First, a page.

There’s always a tricky balance to maintain when writing an unofficial biography. On the one hand you don’t want to be unnecessarily intrusive. With somebody like Thom, who’s maintained his privacy for such a long time, I didn’t want to start rummaging through dustbins or phoning up his mum and dad.
But the other extreme is to provide no new information other than that which is available on-line and in the various magazine articles that have been written about him.
Despite this it was a lot of fun to write, not least on the basic level of speaking to so many people who’ve worked with him and finding out more about the songs. For example, I didn’t know that Thom’s old university band, Headless Chickens, used to play High And Dry.
It did make me wonder why Radiohead never put that, and another very old song The Bends, on their debut album Pablo Honey. Maybe they thought How Do You and Lurgee were better. It was reassuring, too, to find out how fondly pretty much everybody who’s ever worked with the band still speaks of them.
The session musicians who provided The National Anthem with its screech-jazz moments still seemed blown away, years later, by how polite the band were and by the fact that they gave them a nice dinner afterwards. This might say as much about the day-to-day life of being a session musician as it does about Radiohead but they also gave me some great quotes about what being in the studio with Thom and Jonny is like.
The most interesting thing about writing the book, though, was seeing Thom through the eyes of people who knew him at different points in his life and seeing how he’s changed. As a child and as a teenager he was incredibly ambitious. One person I spoke to said that when he met Thom at a summer music camp, when he was in his mid-teens, he was already dressing and acting like he was going to be famous.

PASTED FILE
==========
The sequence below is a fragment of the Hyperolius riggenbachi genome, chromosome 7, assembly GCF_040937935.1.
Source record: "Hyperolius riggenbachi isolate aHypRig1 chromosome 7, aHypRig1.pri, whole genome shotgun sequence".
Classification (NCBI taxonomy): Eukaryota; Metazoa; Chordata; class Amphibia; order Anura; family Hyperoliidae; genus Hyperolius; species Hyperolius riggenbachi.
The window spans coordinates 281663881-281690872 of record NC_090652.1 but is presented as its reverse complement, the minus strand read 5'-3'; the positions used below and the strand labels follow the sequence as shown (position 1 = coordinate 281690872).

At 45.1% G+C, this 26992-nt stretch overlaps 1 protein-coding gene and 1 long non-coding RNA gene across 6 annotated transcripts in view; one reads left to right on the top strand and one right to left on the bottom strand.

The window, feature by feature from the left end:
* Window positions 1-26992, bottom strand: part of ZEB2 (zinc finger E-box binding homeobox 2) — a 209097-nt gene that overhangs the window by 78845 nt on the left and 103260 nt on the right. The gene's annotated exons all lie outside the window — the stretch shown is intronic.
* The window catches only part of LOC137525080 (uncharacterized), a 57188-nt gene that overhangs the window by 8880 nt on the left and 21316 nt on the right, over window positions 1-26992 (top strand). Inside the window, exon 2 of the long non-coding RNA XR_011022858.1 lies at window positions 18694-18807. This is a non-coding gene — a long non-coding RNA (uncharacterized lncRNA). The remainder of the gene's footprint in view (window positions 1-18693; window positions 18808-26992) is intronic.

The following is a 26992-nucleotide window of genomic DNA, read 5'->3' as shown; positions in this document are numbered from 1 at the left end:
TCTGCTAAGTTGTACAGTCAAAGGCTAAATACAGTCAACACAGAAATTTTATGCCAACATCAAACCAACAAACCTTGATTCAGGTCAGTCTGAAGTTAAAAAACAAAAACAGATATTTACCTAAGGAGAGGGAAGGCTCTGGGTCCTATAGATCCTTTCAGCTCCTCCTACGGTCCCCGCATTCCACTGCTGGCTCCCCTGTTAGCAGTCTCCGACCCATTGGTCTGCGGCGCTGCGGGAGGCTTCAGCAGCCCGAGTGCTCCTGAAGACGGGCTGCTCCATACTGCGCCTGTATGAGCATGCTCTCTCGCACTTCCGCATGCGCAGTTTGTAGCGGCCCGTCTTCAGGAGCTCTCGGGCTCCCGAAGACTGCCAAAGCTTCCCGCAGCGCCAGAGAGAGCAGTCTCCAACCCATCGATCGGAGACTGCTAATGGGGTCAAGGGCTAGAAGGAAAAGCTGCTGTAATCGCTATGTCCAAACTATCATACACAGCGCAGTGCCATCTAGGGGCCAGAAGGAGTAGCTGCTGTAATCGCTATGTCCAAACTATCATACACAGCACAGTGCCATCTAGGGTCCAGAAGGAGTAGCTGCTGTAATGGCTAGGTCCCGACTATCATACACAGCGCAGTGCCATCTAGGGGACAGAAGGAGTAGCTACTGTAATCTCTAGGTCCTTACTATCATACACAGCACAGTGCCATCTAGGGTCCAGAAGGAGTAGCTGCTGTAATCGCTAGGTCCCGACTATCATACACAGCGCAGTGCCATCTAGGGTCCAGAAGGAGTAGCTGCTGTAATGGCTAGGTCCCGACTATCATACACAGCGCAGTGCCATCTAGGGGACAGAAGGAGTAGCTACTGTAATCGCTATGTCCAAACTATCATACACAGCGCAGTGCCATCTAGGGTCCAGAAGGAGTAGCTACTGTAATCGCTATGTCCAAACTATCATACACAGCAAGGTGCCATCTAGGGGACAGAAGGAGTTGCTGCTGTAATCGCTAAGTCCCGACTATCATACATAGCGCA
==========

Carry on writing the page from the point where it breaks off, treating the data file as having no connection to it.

At Exeter University Thom’s constant assertions that he was going to be a ‘rock star’ were practically a campus joke. He said he was going to be a rock star, note, not a musician or an artist.
But, not long after he wrote Creep, it seems like he changed. He met Rachel, his long-term girlfriend (and now the mother of his two children) and lost a little of the insecurity that had fuelled his ambition and songs like Creep. The only problem was that Creep fixed him permanently in the public eye as a kind of hall-of-mirrors caricature of the person he’d been at one of his worst moments in 1988.
The years since then have been a continuous battle against letting Radiohead, and his own songwriting, become trapped by anybody else’s perception of them. This means that it’s unlikely he’ll ever write an autobiography, or authorise some supposedly authoritative and definitive final biography.
For those of us who are interested in one of Britain’s greatest songwriters, then, books like this will have to do.